12 November 2011

YA Love Triangles

It seems that almost every second YA book I've read recently has a love triangle in it. Typically, they involve two gorgeous men/boys vying for the affection of the heroine. I can see the basic appeal in the love triangle storyline – many of us would love to have the attention and affection of two prime examples of manhood (or almost-manhood). It's an appealing fantasy. But I'm starting to get tired of them. The fantasy has begun to tarnish and what was once shiny is now dull and commonplace.

These love triangles come in one of two broad categories:

  • In the first, the love interests are unevenly matched. One of the suitors is clearly going to be the eventual 'winner' – the way he is described and the way the heroine swoons all over him makes her final choice far too easy and obvious. It also means the reader has to slog through the book waiting for her to make the decision you've known she is going to make since the first chapter. It's all very tedious. The second love interest becomes largely incidental to the plot very quickly. You end up feeling sorry for him as he pursues a woman who is never going to choose him. The entire point of this category of love triangle seems to be to introduce unnecessary tension into the story. Or maybe the author doesn't want the relationship to be as obvious as: boy-meets-girl, instant-attraction, lifelong-happiness. Because that's what it boils down to when you remove the distraction of the second love interest from the equation.

  • In the second, the two men are usually polar-opposites, but equally attractive options for the heroine. Usually there's the bad boy who discovers a lighter side thanks to the heroine. And then there's the good guy who may have a darker side that come out in the contest for the heroine's affection. Or they are sworn enemies (eg. werewolf and vampire) who struggle to put aside their differences to protect the heroine. She spends the book or series struggling with her feelings as each gorgeous and near-perfect love interest vies for her attention. This category of love triangle is the one I prefer to read if there is one in the story. But the heroine's indecision and angst can get quite tiresome if it's stretched out over a whole series. Eventually I feel like grabbing her by the shoulders and telling her to: make a decision, any decision! In this category readers tend to fall for one or the other of the men, so when the heroine's decision is finally made the author runs the risk of disappointing at least half of his/her readers.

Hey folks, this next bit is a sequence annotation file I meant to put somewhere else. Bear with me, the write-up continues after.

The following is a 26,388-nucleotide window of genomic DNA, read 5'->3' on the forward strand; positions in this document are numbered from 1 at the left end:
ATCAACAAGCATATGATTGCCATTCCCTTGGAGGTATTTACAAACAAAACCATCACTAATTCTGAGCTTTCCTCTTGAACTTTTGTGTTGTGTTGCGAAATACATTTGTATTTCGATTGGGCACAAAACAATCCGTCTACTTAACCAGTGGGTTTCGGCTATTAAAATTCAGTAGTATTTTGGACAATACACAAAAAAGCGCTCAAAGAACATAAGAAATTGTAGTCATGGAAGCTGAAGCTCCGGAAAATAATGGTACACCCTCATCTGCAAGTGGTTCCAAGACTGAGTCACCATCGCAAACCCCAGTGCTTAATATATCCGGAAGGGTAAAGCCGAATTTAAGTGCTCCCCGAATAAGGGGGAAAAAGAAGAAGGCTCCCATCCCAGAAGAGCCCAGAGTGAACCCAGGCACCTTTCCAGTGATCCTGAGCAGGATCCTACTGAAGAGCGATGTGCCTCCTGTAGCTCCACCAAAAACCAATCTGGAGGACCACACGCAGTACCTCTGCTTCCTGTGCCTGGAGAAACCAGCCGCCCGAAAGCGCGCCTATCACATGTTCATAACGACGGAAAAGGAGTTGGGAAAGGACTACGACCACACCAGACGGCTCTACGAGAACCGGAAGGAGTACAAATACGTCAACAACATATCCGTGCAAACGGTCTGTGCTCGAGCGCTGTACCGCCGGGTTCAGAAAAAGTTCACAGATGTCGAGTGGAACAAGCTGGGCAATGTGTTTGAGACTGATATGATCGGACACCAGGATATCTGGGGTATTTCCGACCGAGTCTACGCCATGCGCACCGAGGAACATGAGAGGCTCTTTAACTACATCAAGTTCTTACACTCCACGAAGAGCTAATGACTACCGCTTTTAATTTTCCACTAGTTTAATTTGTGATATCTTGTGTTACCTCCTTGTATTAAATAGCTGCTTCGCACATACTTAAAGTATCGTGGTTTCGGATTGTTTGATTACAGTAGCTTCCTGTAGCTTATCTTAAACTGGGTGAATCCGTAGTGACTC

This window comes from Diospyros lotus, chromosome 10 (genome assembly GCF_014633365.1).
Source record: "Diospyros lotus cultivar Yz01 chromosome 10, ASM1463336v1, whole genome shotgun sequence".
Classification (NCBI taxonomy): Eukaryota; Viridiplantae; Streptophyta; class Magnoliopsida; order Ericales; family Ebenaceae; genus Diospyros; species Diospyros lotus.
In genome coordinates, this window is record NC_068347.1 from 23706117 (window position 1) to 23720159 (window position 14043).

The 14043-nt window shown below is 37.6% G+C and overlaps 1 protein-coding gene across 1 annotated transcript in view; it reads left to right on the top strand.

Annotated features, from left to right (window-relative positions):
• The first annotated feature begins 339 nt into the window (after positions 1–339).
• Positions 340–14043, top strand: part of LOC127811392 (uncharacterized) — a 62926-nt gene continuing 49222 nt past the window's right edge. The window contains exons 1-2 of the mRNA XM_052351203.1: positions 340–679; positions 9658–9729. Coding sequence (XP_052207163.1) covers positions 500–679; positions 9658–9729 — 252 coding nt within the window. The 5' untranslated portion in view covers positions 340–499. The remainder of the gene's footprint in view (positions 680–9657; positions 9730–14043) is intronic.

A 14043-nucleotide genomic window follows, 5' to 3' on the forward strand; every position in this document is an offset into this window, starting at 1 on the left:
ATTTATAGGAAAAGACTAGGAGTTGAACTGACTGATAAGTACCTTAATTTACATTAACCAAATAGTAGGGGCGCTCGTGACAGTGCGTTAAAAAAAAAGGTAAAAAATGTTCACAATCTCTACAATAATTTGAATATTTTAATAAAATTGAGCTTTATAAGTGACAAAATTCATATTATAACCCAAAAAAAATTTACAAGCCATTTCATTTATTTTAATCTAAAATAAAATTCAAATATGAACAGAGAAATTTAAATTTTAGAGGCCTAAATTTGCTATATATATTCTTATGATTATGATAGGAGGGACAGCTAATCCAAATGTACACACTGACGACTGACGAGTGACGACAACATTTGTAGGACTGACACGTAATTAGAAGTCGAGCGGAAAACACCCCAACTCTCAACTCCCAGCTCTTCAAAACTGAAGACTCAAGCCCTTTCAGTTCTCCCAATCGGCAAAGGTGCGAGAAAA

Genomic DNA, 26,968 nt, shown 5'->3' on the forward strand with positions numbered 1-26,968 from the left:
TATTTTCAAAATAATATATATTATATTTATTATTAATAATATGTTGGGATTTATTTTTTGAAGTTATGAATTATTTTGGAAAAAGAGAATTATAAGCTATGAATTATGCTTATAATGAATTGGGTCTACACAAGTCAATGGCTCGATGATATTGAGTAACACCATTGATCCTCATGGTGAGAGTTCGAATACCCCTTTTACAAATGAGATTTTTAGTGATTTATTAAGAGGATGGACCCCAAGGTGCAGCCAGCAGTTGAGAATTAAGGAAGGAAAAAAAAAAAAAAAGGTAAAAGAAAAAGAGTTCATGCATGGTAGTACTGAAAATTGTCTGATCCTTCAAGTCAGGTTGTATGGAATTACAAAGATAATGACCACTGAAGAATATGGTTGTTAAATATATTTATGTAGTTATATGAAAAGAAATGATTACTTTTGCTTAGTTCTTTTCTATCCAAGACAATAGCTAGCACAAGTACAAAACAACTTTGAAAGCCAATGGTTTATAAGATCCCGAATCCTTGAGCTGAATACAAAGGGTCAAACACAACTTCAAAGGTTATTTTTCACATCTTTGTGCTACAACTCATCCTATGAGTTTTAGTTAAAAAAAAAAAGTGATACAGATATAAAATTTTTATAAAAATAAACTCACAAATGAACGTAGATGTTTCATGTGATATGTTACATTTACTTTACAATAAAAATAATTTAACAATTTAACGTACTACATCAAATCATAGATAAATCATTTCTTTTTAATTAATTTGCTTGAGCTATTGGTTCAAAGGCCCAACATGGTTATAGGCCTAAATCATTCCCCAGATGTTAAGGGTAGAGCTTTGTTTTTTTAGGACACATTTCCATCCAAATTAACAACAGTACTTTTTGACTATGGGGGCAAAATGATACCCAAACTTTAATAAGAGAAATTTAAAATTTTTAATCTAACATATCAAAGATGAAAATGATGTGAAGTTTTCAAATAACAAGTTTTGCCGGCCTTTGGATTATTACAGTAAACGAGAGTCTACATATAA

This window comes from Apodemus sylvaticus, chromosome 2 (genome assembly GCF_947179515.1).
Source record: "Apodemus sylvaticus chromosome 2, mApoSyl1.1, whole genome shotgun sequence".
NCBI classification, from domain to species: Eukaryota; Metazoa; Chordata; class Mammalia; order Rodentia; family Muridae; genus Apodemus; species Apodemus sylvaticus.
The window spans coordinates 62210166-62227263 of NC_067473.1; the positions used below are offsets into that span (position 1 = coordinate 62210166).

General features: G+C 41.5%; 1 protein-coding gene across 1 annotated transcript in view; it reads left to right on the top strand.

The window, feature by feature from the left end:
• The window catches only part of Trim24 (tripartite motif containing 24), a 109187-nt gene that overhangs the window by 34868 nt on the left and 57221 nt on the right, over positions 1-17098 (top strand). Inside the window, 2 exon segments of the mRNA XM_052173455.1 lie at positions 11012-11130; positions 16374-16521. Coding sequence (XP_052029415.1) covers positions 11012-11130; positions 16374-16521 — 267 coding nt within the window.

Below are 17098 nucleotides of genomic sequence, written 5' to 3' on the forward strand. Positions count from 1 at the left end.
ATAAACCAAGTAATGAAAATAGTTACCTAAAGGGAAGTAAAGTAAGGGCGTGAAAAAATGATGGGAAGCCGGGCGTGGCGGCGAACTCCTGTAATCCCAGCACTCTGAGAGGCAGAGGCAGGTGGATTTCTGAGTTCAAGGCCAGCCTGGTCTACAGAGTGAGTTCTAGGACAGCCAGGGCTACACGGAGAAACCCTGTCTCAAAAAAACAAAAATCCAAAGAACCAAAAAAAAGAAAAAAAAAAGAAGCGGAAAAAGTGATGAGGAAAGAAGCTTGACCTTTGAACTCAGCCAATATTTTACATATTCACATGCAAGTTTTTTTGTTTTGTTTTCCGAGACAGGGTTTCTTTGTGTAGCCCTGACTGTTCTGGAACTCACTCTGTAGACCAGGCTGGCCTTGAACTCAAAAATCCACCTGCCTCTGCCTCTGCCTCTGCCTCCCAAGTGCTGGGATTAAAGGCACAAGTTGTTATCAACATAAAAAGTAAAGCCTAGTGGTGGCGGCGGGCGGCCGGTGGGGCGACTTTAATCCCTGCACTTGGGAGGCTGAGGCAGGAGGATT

I'd like to believe that there are other ways to introduce tension and romance into a story. Perhaps an ex-girlfriend shows up and ignites jealousy in the heroine, or the romance can blossom more slowly than the instant-attraction kind that is so popular at the moment.

So YA writers, please keep writing, but give the love triangle a break!

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